Steak Diane

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“Considered a signature entrée at Manhattan’s beloved Drake Hotel, Steak Diane is widely attributed to Beniamino Schiavon, the Drake’s maître d’hôtel from 1942 to 1967. Though many assume the name references the Roman goddess of the hunt, The New York Times, in its 1968 obituary of Schiavon, described the titular Diane only as a “beauty of the 1920s.”

SAVEUR’s take on the steak upgrades the beef from the Drake’s original sirloin to tender filet mignon. A great idea in my opinion. The recipe list also includes fresh oyster or hen-of-the-wood mushrooms; many steak Diane recipes to not.

I can’t get “exotic” mushrooms at my local grocery store, and while shopping online I noticed that there were canned chanterelles available, so I thought I’d try them out. They’re certainly not like fresh ones, but it turned out that these would work in a pinch. If you ever try canned mushrooms, make sure to dry them well before using.

Notice I halved the recipe. Afterwards I wish I hadn’t!

Steak Diane
printable recipe below

Four 4-oz. filet mignon steaks
Kosher salt and freshly ground black pepper
2 tbsp. canola oil
1 1⁄2 cups beef stock
2 tbsp. unsalted butter
2 medium garlic cloves, finely chopped (about 2 tsp.)
1 medium shallot, finely chopped (about ¼ cup)
4 oz. oyster or hen-of-the-woods mushrooms, torn into small pieces (about 2 cups)
1⁄4 cup cognac
1⁄4 cup heavy cream
1 tbsp. Dijon mustard
1 tbsp. Worcestershire sauce
1⁄4 tsp. Tabasco sauce
1 tbsp. finely chopped chives
1 tbsp. finely chopped Italian parsley

Season the steaks generously with salt and pepper. In a large skillet over medium-high heat, heat the oil until it shimmers, then add the steaks and cook, turning once, until evenly browned, 4–5 minutes for medium rare. Transfer to a plate to rest. (I always use a rack for this purpose.)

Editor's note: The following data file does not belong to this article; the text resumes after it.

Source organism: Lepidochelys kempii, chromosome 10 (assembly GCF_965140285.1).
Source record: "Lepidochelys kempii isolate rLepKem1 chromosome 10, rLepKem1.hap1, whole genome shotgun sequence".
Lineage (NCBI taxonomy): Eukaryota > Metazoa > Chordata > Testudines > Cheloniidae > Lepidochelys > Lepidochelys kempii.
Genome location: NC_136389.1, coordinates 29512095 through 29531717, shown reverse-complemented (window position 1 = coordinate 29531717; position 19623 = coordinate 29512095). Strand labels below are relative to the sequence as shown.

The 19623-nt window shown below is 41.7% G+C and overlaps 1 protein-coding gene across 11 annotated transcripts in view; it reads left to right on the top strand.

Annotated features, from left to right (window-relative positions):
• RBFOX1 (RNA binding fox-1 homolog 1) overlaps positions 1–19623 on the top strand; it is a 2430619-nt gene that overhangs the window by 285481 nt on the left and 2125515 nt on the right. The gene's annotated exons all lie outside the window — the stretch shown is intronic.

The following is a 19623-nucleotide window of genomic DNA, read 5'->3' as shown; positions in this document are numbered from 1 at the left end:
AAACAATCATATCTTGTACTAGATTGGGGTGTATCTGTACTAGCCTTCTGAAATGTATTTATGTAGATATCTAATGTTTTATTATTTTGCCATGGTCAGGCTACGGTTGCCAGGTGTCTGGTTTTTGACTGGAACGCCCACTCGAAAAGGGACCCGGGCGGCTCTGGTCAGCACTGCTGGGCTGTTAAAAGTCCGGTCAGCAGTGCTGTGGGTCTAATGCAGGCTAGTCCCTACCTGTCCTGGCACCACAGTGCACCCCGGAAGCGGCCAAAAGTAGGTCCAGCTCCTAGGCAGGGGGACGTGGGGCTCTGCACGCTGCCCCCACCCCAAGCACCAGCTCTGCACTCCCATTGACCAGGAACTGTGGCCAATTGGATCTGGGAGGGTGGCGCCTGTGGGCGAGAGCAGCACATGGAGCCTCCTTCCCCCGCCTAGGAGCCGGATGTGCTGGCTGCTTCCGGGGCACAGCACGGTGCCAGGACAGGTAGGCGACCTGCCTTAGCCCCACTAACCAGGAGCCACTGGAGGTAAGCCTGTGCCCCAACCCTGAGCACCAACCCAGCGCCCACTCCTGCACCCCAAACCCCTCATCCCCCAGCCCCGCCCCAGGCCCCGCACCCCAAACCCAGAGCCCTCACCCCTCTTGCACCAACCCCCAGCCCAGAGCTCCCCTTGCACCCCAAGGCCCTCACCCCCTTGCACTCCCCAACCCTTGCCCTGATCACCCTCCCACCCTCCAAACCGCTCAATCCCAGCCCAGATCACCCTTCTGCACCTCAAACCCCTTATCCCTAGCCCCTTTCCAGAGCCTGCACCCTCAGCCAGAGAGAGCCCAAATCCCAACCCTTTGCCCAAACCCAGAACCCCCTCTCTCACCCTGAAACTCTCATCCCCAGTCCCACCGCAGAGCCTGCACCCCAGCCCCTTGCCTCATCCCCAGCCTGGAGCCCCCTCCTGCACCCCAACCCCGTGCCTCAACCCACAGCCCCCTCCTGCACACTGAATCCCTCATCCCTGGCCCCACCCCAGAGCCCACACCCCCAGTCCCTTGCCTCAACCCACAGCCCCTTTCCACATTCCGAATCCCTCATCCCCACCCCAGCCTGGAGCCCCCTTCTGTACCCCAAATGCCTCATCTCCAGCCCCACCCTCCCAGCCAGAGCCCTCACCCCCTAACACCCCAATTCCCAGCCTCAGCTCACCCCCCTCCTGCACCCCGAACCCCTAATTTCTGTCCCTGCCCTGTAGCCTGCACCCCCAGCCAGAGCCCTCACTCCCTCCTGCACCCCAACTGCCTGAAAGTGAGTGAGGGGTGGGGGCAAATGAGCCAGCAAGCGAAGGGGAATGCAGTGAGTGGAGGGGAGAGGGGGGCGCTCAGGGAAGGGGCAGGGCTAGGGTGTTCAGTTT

Meanwhile, return the skillet to medium-high heat and add the stock. Cook, stirring to deglaze, until the liquid is reduced by two-thirds, about 10 minutes. Pour the demi-glace into a heatproof bowl and set aside. Prior to cooking, I reduced the

Return the skillet to medium-high heat and add the butter. When the butter is melted and the foam begins to subside, add the garlic and shallot, and cook, stirring frequently, until soft, about 2 minutes.

Add the mushrooms and cook, stirring frequently, until they soften, release their liquid, and begin to brown, about 2 minutes more. Add the cognac, then carefully light with a long match or lighter to flambé, shaking gently until the flame dies down.

Stir in the reserved demi-glace along with the cream, Dijon, Worcestershire, and Tabasco. Return the reserved steaks to the skillet, lower the heat to simmer, and cook, turning to coat, until the sauce is thickened and the meat is warmed through, about 4 minutes. Because my steaks were so thick (thank you Lobel’s!) I didn’t follow the recipe exactly.

To serve, transfer the steaks to warmed serving plates; stir the chives and parsley into the sauce, and drizzle it over the steaks.

I served the steaks with steamed green beans. Perfection.

If you can’t “feel” the doneness of filet mignons, (I feel using tongs), make sure to use a thermometer to test the temperature internally. Rare is 125 degrees, medium-rare is 135 degrees. Ideally, let them rest on a rack, covered loosely with foil, after cooking.